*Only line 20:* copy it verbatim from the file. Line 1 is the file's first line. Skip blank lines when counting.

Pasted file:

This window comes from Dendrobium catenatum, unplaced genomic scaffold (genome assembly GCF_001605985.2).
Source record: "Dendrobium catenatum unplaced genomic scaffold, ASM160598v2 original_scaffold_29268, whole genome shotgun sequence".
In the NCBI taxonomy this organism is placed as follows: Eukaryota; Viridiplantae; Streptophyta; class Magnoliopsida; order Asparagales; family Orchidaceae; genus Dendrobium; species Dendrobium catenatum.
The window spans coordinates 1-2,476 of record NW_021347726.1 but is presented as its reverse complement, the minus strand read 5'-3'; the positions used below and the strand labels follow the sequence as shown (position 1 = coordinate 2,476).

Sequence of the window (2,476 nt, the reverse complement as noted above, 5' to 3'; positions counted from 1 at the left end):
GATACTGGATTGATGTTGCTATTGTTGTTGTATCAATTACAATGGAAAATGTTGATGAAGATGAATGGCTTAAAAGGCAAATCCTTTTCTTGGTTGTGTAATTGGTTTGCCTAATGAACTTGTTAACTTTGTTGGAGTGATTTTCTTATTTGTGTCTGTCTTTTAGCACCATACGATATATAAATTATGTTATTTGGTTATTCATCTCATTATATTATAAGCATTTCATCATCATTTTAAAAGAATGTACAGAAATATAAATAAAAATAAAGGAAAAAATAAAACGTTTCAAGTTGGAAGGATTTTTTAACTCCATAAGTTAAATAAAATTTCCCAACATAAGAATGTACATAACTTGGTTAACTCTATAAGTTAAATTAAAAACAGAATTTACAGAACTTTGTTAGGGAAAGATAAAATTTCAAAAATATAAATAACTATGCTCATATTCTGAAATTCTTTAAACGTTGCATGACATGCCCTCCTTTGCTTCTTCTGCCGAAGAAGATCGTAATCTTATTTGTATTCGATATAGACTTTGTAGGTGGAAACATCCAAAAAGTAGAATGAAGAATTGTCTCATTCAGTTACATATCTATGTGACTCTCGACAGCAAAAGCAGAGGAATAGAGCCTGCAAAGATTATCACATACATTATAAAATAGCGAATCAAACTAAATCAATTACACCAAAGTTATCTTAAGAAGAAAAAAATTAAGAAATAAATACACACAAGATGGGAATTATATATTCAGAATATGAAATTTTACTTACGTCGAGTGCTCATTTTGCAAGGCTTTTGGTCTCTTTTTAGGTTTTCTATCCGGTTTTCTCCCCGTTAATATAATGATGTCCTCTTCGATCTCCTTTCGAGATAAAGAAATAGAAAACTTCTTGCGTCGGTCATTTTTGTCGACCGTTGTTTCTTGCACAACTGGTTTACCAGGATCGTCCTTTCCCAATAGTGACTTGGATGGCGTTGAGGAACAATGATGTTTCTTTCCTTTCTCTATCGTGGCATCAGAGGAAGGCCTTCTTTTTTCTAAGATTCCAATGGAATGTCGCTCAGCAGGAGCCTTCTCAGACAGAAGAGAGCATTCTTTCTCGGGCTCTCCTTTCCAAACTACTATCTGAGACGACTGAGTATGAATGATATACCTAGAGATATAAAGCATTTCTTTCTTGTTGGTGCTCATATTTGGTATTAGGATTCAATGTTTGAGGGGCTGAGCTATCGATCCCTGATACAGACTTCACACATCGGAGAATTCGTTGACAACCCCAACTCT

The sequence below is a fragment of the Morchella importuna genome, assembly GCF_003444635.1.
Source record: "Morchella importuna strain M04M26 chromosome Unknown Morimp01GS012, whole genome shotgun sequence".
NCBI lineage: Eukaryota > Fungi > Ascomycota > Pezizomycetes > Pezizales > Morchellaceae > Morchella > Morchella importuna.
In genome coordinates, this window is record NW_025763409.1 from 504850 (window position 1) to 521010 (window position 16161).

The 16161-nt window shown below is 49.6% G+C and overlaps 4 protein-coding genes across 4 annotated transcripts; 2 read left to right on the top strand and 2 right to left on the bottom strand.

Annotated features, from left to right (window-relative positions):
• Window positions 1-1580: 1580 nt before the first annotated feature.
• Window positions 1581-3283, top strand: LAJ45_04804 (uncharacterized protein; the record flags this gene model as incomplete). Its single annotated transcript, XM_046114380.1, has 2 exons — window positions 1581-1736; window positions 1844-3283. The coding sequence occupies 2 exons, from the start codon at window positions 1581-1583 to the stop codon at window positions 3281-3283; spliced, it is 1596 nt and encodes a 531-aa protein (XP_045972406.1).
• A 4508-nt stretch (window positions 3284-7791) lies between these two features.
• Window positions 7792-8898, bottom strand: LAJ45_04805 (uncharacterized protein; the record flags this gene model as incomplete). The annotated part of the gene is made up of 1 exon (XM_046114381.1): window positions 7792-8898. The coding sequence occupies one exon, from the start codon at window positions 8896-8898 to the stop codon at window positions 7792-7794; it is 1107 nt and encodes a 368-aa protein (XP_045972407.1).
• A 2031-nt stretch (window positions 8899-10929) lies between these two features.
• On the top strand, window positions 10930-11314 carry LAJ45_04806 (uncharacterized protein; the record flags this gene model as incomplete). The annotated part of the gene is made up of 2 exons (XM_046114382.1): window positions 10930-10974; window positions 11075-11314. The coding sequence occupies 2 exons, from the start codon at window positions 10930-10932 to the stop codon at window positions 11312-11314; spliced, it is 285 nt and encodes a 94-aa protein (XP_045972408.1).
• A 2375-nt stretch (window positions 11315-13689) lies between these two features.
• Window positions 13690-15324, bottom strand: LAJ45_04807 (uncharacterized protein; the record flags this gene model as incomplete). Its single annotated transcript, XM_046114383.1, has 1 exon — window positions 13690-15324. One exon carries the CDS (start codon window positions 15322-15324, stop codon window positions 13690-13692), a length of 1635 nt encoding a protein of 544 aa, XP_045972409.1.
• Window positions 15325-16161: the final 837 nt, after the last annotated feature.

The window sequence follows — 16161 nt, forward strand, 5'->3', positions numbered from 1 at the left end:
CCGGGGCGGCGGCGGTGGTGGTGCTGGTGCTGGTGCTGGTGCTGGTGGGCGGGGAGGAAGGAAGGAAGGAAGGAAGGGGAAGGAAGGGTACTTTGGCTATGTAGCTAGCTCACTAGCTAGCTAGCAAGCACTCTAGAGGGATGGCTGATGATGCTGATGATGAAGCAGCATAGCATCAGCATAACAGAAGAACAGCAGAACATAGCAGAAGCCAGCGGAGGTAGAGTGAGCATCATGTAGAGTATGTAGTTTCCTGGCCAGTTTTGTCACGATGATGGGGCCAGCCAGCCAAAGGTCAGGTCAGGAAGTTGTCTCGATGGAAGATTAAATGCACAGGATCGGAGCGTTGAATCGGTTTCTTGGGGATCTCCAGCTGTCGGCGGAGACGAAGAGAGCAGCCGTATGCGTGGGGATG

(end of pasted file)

• Window positions 13690-15324, bottom strand: LAJ45_04807 (uncharacterized protein; the record flags this gene model as incomplete). Its single annotated transcript, XM_046114383.1, has 1 exon — window positions 13690-15324. One exon carries the CDS (start codon window positions 15322-15324, stop codon window positions 13690-13692), a length of 1635 nt encoding a protein of 544 aa, XP_045972409.1.